young and had just taken over the role of JAMES BOND -
and now he's departed this mortal vale while I yet inhabit
the same domicile I did as a callow 13 year old youth.

Hell's bells, it's gone by in a flash!  Next Wednesday will
be 45 years to the very day since my family first moved to
this address, but it doesn't seem possible to have been quite
that long.  And yet, when I think back to the comics and toys
I had as a child, it feels as if I had them for lengthy periods of
years and years - and all at the same time.  (Regular readers
will be used to my meandering streams of thought by now,
but if you're a 'newbie', bear with me as I ramble.)

As you'll know from your own experience though, many
of the goodies we had as kids weren't concurrent with each
other and never saw the interior of the same toybox or cup-
board.  Some we may only have owned for weeks or months,
others for a few years at most, but in memory, it seems as if
they all cohabited for equal duration.  Our TEDDY BEARS
may never have made the acquaintance of our ACTION
MEN, yet we recall them as being contemporaries.

Many of the replacements I've acquired over the last 35
years or so of toys, comics, or books of my youth, I've now
had for many more years than I ever possessed the originals.
One example is the first ish of the revamped SMASH! from
1969.  I had it for 4 days at the most before selling it to class-
mate BILLY MONTGOMERY.  I'd intended to buy another
copy before #2 hit the shops, but it was sold out, and over 15
and a half years elapsed before I managed to replace it.  That
was 33 years ago, but, incredibly, it doesn't feel like I've had
the replacement copy any longer than I had the original.

Which brings me on to this.  When I was a kid and got
a new toy, there seemed no reason why I wouldn't have it
forever.  Children sort of have the impression that they're
immortal and that nothing is ever going to change.  Not that
they believe so on a conscious level, but the opposite scenario
is an absent concept that never really occurs to them.  Or, if it
does, it seems like such a far-distant prospect that it's not one
to be concerned with until many years in the future - a future
that seems centuries away.  That disappears as we age, and
there comes a time when we become only all too painfully
aware of our limited time on this spinning sphere.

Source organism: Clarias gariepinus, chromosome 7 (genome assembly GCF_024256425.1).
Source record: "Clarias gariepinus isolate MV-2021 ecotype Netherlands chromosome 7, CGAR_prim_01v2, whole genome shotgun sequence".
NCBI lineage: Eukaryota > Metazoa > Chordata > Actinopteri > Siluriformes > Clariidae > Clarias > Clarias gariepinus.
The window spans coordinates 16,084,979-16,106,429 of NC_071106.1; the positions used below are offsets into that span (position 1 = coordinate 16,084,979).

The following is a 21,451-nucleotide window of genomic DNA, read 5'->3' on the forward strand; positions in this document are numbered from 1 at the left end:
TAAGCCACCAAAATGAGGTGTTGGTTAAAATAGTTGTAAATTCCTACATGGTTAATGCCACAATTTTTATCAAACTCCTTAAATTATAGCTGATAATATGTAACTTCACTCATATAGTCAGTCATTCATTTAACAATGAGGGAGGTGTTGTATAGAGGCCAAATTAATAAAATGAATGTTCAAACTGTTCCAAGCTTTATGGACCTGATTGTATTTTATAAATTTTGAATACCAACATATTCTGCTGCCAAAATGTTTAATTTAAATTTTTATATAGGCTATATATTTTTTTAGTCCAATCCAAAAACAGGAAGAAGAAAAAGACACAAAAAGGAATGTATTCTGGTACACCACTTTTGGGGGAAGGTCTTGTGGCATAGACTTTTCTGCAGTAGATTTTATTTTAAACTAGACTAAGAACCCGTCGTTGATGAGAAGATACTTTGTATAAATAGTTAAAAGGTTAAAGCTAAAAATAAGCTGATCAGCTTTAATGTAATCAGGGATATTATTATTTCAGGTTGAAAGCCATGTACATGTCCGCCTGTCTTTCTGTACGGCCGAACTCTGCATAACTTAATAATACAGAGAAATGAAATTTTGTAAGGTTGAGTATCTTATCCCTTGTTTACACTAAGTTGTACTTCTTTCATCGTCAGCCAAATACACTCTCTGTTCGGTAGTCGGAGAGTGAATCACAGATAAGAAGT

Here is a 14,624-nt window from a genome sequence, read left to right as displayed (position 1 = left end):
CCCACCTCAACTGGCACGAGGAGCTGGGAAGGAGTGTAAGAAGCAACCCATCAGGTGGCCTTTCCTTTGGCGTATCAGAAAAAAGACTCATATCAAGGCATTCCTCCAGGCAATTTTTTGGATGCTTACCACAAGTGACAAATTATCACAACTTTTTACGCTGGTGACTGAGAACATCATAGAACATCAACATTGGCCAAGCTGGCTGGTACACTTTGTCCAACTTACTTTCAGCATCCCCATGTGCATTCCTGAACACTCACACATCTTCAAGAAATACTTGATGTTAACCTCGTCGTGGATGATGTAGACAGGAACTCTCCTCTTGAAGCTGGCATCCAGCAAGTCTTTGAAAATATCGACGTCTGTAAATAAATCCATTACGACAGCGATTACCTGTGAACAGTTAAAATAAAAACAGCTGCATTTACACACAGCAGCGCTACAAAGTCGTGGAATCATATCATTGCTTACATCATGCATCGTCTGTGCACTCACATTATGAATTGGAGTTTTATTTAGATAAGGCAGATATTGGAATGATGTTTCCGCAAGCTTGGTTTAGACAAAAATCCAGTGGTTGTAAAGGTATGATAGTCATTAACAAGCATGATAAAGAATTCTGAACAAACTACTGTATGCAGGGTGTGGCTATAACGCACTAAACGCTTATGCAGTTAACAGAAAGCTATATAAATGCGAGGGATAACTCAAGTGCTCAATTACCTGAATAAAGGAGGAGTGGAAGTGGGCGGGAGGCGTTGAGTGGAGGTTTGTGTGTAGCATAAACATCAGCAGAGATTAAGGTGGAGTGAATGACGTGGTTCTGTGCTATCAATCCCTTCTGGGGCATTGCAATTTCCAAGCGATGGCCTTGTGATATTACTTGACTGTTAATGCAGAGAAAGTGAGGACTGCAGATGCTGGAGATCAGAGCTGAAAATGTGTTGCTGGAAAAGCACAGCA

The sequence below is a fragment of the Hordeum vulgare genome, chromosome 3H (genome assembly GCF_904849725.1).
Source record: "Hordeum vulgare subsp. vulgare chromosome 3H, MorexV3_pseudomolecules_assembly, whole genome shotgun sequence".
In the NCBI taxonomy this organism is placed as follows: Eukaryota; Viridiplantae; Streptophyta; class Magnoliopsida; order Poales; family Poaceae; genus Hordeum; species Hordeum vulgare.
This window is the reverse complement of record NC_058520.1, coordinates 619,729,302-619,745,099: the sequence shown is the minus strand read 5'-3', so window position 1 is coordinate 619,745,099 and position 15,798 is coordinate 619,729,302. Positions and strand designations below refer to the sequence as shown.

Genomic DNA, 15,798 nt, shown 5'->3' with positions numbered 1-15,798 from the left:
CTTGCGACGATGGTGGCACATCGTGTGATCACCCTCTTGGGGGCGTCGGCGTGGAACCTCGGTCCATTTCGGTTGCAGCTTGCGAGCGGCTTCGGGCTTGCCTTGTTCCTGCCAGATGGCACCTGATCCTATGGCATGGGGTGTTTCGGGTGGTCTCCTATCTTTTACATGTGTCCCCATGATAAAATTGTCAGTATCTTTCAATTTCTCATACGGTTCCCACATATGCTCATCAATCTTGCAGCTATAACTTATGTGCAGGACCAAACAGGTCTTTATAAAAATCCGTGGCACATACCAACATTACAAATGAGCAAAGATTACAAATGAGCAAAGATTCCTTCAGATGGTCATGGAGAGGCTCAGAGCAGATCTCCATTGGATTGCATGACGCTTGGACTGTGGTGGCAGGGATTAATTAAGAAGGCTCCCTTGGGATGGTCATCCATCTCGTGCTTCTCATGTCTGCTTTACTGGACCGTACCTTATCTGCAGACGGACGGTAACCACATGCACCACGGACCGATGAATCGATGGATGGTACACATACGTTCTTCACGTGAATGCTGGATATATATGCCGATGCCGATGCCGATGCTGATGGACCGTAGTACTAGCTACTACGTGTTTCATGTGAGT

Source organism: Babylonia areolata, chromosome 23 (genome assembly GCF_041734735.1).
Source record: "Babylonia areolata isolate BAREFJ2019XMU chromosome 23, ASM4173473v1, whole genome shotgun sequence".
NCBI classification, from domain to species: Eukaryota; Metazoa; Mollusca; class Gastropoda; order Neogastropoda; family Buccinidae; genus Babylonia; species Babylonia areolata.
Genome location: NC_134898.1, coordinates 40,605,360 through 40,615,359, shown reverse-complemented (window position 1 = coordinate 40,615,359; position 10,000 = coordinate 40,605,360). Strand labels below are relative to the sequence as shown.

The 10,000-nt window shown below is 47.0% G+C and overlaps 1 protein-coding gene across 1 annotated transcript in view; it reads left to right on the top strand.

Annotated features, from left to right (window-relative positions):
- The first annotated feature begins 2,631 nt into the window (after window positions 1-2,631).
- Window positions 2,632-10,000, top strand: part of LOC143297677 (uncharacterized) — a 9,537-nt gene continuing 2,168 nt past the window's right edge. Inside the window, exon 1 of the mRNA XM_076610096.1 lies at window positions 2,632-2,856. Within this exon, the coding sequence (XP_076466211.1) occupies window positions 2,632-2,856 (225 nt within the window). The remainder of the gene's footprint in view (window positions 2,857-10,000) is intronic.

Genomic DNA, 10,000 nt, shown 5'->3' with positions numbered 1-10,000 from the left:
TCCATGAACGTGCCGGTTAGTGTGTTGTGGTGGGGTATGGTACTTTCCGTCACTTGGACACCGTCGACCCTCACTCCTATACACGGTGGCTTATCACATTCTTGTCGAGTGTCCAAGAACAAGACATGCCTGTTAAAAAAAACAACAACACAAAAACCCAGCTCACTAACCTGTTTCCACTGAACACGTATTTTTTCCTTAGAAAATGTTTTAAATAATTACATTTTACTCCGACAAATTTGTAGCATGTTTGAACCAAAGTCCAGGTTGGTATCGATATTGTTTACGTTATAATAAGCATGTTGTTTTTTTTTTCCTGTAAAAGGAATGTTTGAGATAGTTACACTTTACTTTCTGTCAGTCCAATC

I'm now at the stage where if I buy something today that
I'll have for 20 or 30 years, my enjoyment is palled by the
knowledge that, even though that span dwarfs any length of
time I owned many of my childhood items, it'll still seem like
only a mere fraction compared to the illusory lengthy periods
of yesteryear.  The fact that I'm now aware (unlike my teen-
age self) that the clock is counting down, casts a shadow over
my pleasure in acquiring a new (or replacement) object, be-
cause the illusion of 'forever' is no longer part and parcel
of the package.  (Reality can be difficult to deal with.)

Anyway, once more I've indulged in off-the-wall streams
of thought which may seem only tenuously connected, but
hopefully you can get something worth contemplating out of
it all.  Let me know if you do, eh?  It might help me to  better
convey what I'm trying to say.  I often feel like I start out on a
definite path, but then wander off into the woods on the way
and never quite get back on track and complete the journey.
Still, better to travel hopefully than to arrive, as some wise
wag once said.  (Robert Louis Stevenson I think.)


Footnote:  The DALEK record is an example of what
I'm talking about.  I derive such enormous pleasure from
simply owning this magnificent item, but it's a bitter-sweet
experience because I'm all too aware that, even if I have it
for the rest of my (hopefully long) life, it's still going to be
all too-brief a time.  Do any of you relate to that at all?


Images copyright MARVEL COMICS

From the back cover of TERRIFIC #6 comes this JACK KIRBY
pin-up of The MIGHTY THOR.  And that's all I really need to say,
isn't it?  Unless, of course, you want me to witter on a bit more and -
what's that?  You don't?  Oh, okay then.  (Mumble, mumble, sulk!)
I threw in the cover too.  (Not that you deserve it, you ungrateful lot!)

Thursday, 8 June 2017


Here's the valiant VICTORIA VETRI